With all of the news coming out about HD Radio still not getting traction (especially due to online/mobile streaming taking the stage), Russo reached out to RBR-TVBR this week and noted that a viewpoint he wrote for us back in 2008 re: The HD Digital Radio Alliance still rings true. You be the judge: Russo, revisited:
Radio was on a roll until HD radio came along. HD radio, for those who are unaware, is the radio industry’s answer to going digital. It’s supposed to mean high-definition radio: better sound, more channels (called HD 2 or sidechannels), less interference.
But HD radio as it has been introduced by the industry should really stand for Huge Debacle or Highly Debatable. In its current state, HD radio is like HDTV launching in black and white or the iPod launching and playing tunes in mono.
Before HD radio, the radio industry was moving aggressively towards addressing several critical issues. We all complained about clutter and it has slowly been cut back. New advertisers are coming to the medium. For years I have grumbled about Wall Street and its “jackasses in suits” screwing up the medium, and now some broadcasters are buying back stock and contemplating going private. We’re about to have a changing of the guard at the Radio Advertising Bureau, and that represents an opportunity to change that organization from a kiss-ass, glad-handing quasi-organization, to a full force sales arm to champion radio and highlight the progress made in order to increase radio’s share of ad dollars.
And then, like a twist in an M. Night Shyamalan movie, comes HD radio. How in the world could the HD Radio Alliance, representing all the major broadcasters, let it launch like this? I am all for more radio formats and better fidelity that will strengthen the medium, but at this time—in its current incarnation—HD radio is so flawed that any effort put into it will only turn off listeners and advertisers. Please, HD Radio Alliance, stop the madness now! Regroup and relaunch this correctly.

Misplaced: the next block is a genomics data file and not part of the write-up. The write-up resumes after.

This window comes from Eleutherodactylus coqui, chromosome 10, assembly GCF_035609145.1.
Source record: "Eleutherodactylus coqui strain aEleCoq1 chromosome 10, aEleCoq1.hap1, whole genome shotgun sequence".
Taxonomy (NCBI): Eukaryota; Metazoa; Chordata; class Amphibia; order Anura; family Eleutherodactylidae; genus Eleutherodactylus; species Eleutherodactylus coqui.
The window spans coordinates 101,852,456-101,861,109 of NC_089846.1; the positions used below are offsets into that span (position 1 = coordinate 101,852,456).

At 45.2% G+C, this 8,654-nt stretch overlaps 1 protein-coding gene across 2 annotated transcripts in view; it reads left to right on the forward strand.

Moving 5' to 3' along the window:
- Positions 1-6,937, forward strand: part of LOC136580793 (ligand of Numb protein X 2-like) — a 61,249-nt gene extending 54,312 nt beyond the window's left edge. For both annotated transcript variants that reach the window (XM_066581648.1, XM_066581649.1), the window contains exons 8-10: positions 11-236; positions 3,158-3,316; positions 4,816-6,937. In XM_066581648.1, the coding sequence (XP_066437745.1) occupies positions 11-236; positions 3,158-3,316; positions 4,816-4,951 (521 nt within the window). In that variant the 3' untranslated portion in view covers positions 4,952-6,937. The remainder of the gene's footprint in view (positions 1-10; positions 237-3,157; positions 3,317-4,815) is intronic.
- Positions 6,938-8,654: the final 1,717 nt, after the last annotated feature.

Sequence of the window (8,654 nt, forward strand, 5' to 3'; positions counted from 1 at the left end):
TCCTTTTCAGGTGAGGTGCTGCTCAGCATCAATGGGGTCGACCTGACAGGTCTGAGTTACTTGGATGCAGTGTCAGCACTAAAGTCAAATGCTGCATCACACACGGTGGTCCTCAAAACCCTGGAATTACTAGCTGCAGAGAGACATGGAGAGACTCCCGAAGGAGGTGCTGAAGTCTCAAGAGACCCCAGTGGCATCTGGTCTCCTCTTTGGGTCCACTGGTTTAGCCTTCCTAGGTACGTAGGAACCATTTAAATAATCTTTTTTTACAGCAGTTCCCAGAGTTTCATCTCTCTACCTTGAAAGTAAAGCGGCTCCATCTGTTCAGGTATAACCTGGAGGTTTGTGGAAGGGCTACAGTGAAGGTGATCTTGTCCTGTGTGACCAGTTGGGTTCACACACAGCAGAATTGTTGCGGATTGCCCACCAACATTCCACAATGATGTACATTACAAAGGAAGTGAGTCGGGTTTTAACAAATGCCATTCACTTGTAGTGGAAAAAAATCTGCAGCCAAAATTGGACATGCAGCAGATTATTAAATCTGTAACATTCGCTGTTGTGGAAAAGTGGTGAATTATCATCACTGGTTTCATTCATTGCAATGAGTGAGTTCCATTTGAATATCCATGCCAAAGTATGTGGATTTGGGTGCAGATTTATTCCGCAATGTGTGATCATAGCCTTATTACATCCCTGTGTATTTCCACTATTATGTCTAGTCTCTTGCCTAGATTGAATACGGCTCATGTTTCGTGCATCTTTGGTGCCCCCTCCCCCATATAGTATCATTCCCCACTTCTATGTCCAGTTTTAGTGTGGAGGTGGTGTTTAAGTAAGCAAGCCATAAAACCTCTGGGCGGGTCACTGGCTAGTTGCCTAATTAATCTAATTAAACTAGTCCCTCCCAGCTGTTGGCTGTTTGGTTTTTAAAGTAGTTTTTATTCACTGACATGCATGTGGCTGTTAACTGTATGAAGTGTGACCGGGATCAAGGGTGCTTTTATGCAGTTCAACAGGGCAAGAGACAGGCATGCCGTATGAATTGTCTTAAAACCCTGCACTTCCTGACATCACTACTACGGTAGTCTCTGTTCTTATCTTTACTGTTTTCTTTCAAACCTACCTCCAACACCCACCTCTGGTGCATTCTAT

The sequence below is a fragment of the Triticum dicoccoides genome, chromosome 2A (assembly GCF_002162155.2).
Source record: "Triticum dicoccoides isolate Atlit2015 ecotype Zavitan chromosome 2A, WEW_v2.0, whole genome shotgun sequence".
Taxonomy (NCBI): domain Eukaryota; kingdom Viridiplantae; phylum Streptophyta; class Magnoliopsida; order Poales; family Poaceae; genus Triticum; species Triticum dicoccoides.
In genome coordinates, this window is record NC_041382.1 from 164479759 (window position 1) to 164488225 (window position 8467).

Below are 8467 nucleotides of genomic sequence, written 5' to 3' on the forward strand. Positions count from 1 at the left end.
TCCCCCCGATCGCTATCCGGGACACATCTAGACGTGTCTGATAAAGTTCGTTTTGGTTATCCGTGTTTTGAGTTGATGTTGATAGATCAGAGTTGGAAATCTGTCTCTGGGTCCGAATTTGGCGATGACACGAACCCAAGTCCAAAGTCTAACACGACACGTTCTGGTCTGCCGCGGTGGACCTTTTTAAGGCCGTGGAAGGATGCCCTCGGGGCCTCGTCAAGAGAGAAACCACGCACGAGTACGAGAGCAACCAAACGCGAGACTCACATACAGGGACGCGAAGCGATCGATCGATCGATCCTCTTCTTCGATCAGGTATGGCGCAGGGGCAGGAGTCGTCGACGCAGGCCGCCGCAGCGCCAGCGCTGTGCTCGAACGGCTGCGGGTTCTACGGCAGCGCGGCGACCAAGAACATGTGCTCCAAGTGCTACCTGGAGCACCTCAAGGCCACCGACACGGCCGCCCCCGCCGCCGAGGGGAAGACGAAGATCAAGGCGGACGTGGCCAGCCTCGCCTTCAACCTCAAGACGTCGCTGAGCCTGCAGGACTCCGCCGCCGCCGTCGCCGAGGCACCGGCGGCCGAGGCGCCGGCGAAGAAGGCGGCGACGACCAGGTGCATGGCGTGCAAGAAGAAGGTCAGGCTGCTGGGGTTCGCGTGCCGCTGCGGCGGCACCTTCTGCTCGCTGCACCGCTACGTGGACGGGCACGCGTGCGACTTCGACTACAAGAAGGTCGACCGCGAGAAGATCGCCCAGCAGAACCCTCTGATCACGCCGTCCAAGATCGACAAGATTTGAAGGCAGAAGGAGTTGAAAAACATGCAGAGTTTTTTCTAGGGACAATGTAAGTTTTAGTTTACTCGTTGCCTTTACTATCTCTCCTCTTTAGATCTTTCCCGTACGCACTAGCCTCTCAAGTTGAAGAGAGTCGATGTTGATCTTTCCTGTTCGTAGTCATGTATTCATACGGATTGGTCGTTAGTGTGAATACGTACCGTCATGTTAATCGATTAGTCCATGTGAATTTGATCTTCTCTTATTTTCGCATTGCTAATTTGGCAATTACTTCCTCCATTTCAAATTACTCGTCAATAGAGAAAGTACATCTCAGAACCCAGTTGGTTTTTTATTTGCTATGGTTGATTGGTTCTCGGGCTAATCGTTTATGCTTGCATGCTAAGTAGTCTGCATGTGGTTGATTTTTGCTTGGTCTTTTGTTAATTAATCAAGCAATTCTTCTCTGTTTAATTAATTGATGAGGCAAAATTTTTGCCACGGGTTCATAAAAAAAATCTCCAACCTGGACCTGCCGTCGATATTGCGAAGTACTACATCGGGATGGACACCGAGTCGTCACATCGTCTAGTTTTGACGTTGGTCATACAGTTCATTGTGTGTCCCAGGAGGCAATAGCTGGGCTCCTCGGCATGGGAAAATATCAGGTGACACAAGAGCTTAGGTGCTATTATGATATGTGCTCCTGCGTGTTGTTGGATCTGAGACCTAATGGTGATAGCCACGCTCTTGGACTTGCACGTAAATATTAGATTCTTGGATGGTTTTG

As I see it, here are the problems with HD radio and some of the corrections I believe could make HD radio more viable.
Let’s start with the primary receiver currently being marketed to the consumer: The Boston Acoustics radio. The unit itself is awkward, it’s difficult to use and it looks like a clumsy clock radio from the ’80s. You actually need to buy an additional 75-ohm antenna—what normal consumer knows what that is?—to receive the stations that broadcast in HD because the one that comes with the unit doesn’t work. (Memo to the Wall Street jackasses: If Boston Acoustics is a public company, short the stock.)
For another, the HD 2 sidechannels (if you are able to tune them in) are commercial free. Why would advertisers ever want anything commercial free? Doesn’t that dilute the other commercial vehicles out there?
Plus, the HD Alliance is running $200 million in free advertising to promote this inferior product. Once people try it and see it doesn’t work, they will not come back.
Let’s be realistic. People can’t tell the difference in fidelity. The iPod has less fidelity than a CD, which has less than a vinyl record. So who cares what HD radio sounds like. For the time being, just give the consumer an easy-to-use adapter that can attach to any radio to receive the sidechannels at no worse quality than current FM receivers. The only exception, of course, would be my friend Stevie Van Zandt, who can hear instrumentation on a song that no human ear should be able to. (Note to the HD Alliance: Give Stevie a channel to program, but don’t send him a radio yet.)
Programming is always key, so let’s highlight radio’s best on the HD 2 channels, simulcast legendary morning shows or stations from other markets. This should be a no-brainer. Also, run commercials on the sidechannels using the same stopsets and loads as the main channel.
We also need all types of radio—terrestrial, HD, satellite radio and Internet—to be evaluated on the same playing field. All audio and radio should be measured at the same time. We need to work quickly towards that goal.
HD Radio is supposed to be the industry’s answer to satellite radio. But anyone who has a satellite radio service sees how easy the units are to use and how easy it is to identify the programming via the channel guides. HD radio is not easy to use—and it really needs to be in order to compete.
The fledgling field is also supposed to be the next evolution of radio and reinvigorate the medium for advertisers and marketers. But HD radio isn’t delivering anything for advertisers and marketers.
With this kind of start, HD radio is dragging down radio in general. HD radio’s first impression with the consumer is like an uncomfortable blind date. No matter what anyone may say to comfort you, first impressions always count the most. Very rarely does one get a second chance. The radio industry needs to pull out of its current course with HD Radio right now and come back when these basic issues are addressed, or else it will never recover from this bad first impression.
— Rich Russo, JL Media’s SVP/Director of Broadcast Services [email protected]